Larry Hobbs is a scientist with a well-developed sense of play and a passionate love for the natural world. He has been involved in marine mammal research and in teaching natural history for more than thirty-five years. As a whale biologist with the U.S. National Marine Mammal Laboratory, he worked on attaching radio transmitters to and tracking whales, manatees, otters, and other sea animals. He leads an annual expedition to the Sea of Cortes to watch the gray whale migration, an event he hasn’t missed in thirty-four years. For twenty years he was an adjunct faculty member in the B.A. completion program at Antioch Seattle, where he taught science as a field course. The rite of passage program that he developed for the Washington State 4-H Challenge Program is still ongoing, and he continues to lead teen groups and train adult leaders. He has been leading eco-tours to Antarctica for the Smithsonian and other organizations for ten years. In 2008 he was the recipient of the prestigious Horace Mann Award, presented to individuals who have won victories for humanity. He lives in a yurt on Bainbridge Island, Washington.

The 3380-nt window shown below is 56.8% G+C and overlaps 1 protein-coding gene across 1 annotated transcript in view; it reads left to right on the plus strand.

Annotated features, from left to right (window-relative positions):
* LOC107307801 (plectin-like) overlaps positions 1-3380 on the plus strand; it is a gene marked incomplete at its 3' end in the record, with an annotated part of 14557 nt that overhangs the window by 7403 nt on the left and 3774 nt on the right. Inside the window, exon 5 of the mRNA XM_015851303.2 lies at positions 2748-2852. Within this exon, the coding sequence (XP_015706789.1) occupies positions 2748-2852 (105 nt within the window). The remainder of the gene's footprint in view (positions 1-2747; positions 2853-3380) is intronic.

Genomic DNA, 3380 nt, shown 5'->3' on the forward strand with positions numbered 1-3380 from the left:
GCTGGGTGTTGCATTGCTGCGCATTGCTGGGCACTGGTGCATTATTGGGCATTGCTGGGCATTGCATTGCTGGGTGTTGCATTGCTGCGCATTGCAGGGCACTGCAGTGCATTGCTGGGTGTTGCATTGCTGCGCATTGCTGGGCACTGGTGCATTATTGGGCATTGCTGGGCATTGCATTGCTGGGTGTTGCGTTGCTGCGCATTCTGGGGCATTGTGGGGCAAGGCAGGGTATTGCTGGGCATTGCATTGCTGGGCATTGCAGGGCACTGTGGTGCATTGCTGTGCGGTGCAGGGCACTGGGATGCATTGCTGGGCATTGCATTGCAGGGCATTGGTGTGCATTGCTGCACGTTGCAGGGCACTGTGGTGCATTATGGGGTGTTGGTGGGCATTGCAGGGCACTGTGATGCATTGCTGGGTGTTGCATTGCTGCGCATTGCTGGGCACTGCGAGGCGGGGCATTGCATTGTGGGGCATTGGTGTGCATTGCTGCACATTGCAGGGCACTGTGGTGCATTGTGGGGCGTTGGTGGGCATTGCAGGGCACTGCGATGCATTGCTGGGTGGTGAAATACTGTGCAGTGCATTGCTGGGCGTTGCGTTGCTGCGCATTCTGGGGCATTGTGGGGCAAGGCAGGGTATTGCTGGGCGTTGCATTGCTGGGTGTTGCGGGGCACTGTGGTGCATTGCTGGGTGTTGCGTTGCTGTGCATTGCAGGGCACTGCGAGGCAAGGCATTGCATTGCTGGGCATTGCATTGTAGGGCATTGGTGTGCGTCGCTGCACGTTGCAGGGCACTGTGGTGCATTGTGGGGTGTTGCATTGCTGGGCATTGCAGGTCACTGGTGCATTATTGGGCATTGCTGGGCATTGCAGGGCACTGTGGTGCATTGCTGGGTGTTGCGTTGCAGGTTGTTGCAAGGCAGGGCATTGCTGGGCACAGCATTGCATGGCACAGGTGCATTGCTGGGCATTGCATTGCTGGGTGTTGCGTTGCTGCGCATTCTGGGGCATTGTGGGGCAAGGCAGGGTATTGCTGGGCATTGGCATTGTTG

Practice of Living and Dying